Latvian Radio Choir founded in 1940, is regarded as one of the top professional chamber choirs in Europe.
The choir gives at least sixty concerts annually in Latvia and abroad, and regularly appears in theatrical and multimedia events.
Every year, the choir commissions about ten new works from Latvian composers.
The Latvian Radio Choir could be described as a sound laboratory – the singers explore their skills by turning to the mysteries of traditional singing, as well as to the art of quartertone and overtone singing and other sound production techniques.
A new entry to the mix of choir CDs is Diena aust, a collection of Latvian choir classics (choir songs written in the early 20th century) recorded by the Latvian Radio Choir and conducted by Sigvards Kl,ava.
Focusing on what many consider to be the golden era for Latvian choir music, the CD contains a selection of works by the composers of that era.
Interestingly, the Latvian Radio Choir is perhaps best known for their focus on modern choir works.
But they are just as comfortable with the classics. In fact, “Diena aust” could be considered a follow up to their 2008 recording Skaisti dziedi, with performances of classic folk song arrangements.
No classic choir music collection would be complete without works by the best known composer of the era – Jāzeps Vītols.
Though Viītols may be better known for such thundering choir epics like “Gaismas pils” and ‘Karaļ,meita’, many of his works have a rather remarkable tenderness.
From the lyrical opening to the exulting crescendo at the conclusion, the choir delivers a sweeping performance of Viītols “Diena aust” (lyrics by Jānis Esenbergs).
Oddly, the choir drops the first verse of “Saule austrumos” (lyrics by Teodors Zeiferts), a bit surprising and unclear if that was intentional or not.
Though his compositional output can be considered minimal – the seventeen choir compositions by Emīls Dārziņš remain not only a cornerstone of any Latvian choir’s repertoire, but also beloved by listeners.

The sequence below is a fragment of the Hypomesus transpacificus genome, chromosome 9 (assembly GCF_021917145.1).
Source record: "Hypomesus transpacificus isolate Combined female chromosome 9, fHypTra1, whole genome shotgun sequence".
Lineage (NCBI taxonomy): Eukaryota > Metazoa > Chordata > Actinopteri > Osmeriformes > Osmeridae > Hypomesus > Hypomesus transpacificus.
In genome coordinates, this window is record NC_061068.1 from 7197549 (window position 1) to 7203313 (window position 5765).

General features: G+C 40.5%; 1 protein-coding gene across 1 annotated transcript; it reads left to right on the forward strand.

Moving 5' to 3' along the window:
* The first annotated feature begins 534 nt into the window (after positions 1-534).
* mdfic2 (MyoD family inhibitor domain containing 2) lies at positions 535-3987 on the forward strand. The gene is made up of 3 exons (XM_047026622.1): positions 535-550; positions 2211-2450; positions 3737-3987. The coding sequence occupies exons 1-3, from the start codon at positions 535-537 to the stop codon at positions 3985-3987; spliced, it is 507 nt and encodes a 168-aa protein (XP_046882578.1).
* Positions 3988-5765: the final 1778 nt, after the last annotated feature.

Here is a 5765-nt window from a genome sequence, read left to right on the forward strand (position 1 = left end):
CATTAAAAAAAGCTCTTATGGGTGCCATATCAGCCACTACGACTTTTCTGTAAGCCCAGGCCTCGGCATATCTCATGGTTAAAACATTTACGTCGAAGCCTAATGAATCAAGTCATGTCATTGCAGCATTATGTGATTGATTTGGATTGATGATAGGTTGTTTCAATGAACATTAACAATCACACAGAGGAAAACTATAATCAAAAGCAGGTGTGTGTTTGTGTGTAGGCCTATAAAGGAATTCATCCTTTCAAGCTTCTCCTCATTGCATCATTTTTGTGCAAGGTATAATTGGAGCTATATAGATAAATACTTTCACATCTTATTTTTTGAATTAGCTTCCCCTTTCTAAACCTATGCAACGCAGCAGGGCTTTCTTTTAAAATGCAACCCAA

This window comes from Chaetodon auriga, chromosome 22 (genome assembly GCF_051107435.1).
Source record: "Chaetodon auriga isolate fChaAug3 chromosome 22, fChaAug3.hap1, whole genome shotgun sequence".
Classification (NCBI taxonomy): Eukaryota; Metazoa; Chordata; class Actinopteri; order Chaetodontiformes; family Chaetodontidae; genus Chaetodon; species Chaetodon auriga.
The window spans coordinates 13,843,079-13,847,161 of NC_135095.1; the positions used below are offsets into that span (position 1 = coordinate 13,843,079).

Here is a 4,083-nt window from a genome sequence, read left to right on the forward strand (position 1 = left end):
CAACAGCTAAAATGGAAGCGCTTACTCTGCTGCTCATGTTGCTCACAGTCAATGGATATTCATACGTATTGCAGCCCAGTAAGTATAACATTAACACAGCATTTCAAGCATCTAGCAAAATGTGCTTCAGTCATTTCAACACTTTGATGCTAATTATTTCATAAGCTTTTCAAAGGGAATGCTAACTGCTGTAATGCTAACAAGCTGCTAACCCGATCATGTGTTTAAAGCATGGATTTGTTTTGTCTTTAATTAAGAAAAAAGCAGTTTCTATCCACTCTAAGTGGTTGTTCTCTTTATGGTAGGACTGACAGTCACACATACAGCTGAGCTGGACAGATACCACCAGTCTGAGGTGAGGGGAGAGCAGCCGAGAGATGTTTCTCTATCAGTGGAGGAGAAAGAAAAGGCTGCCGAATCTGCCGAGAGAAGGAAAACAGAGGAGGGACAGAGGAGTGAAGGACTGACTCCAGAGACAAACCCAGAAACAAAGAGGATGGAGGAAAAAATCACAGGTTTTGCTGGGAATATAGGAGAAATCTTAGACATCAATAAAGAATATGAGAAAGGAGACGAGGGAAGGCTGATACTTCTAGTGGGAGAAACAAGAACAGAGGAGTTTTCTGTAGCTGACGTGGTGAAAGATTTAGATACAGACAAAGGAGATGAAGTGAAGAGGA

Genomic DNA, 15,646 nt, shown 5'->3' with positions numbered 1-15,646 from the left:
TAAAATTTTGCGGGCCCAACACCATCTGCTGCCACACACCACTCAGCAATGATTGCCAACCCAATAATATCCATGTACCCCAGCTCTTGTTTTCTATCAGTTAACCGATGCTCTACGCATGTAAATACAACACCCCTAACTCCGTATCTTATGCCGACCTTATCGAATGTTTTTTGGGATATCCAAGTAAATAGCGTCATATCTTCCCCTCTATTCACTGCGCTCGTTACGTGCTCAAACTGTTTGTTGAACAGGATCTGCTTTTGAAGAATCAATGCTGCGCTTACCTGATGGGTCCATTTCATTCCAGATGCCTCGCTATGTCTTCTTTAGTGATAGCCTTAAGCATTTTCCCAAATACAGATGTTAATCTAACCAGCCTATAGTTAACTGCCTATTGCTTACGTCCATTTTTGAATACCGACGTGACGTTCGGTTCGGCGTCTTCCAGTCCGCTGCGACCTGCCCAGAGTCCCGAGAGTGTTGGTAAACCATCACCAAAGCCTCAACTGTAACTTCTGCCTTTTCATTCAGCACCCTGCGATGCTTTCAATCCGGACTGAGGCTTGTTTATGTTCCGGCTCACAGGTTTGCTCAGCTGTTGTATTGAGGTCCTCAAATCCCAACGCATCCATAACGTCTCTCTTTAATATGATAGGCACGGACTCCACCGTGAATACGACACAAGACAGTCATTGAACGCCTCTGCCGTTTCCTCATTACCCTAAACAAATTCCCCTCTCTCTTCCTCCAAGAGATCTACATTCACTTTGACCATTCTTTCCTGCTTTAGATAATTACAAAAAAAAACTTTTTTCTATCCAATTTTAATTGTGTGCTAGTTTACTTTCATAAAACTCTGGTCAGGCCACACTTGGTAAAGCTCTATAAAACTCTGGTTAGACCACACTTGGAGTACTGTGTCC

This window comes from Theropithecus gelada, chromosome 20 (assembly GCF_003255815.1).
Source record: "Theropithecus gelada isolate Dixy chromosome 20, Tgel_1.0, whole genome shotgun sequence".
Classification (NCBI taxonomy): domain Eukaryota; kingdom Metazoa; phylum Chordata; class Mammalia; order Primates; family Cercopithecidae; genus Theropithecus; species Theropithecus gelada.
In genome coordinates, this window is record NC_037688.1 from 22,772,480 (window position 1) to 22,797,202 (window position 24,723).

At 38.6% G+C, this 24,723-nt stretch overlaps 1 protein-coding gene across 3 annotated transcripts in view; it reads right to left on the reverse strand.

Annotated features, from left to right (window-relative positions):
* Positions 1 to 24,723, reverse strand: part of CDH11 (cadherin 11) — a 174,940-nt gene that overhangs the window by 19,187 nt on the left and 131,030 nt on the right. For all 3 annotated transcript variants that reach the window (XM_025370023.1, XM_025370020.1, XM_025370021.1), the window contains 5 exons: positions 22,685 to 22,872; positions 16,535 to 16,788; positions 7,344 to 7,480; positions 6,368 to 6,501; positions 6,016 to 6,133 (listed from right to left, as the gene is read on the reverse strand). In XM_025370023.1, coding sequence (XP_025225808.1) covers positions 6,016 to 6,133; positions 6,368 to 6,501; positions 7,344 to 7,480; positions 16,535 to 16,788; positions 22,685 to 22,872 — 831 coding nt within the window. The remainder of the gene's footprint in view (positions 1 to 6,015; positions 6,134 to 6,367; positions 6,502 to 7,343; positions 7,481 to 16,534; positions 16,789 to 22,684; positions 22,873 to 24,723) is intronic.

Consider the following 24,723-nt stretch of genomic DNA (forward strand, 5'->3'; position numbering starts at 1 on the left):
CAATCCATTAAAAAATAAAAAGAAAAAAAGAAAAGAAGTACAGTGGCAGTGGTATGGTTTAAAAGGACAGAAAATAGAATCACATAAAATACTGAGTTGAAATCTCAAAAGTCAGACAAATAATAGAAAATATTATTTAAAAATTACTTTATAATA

With his melodic sense and lyricism in songs like “Sapņu tālumā” (words by Aspāzija), but also the dramatic tension of a song like ‘Ciānas bērni’ (also by Aspāzija), his choir works cover a range of emotions.
The Radio Choir bring out these nuances, with the defiant introduction of “Ciānas bērni”, as well as the tenderness of the third verse of ‘Minjona’ (words by Goethe) – the quiet words ‘Vai zini kalnu, kuru mākons sedz?’ .
The choir reminds us of the beauty of these songs and why they still resonate more than a century later.
Another popular romantic and lyrical composer of that era was Pēteris Barisons. The choir brings the right touch of playfulness and celebration to the dance-like middle section of ‘Pavasara jausma’ (lyrics by Atis Ķēniņš.
The dreaming and longing of ‘Zilie sapņu kalni’ (lyrics by Kārlis Ieviņš leads the listener on a memorable journey, with the women’s voices singing the sentimental words …Over the dark valleys of life, the ones who loved us wave.
A particular treat is to hear the Radio Choir perform Jānis Zālītis ‘Kad nakts’, a less frequently performed work, with some of famed Latvian poet Rainis’ most romantic words.
The understated performance of the song, with its quiet climax of the men’s voices singing ‘lai nezin to neviens’ (let no one know this), makes for particularly stirring listening.
Beyond the mentioned composers, the CD also contains memorable performances of works by Emilis Melngailis, Alfrēds Kalniņš(, Jāzeps Medinš and Jānis Kalniņš. The CD booklet also has extensive notes on each composer in both Latvian and English.
This collection is particularly enjoyable as it does not focus on the ‘obvious’ repertoire – the CD does not have the best known songs like Vītols ‘Gaismas pils’ or Dārziņš ‘Mēness starus stīgo’ (though, rather enjoyably, it does have Melngailis’ version, which is not as well known or frequently performed as Darziņš.
Though arguably less ‘popular’, it is quite refreshing to hear recordings of songs that might not be performed very often – as these reveal aspects and facets of the composers that the listener might not have been aware of.
The Latvian Radio Choir has once again proven itself as one of the most versatile ensembles in Latvia – showing expertise not just in modern music, but bringing new life to these classic works, many of which are over a century old.
With conductor Sigvards Kļava at the helm, the choir once again shows their expertise and talents on Diena Aust – a celebration of the classics of Latvian choir music from the most distinguished of Latvian composers, performed by one of the most distinguished Latvian choirs.
Latvian Radio Choir website: http://www.radiokoris.lv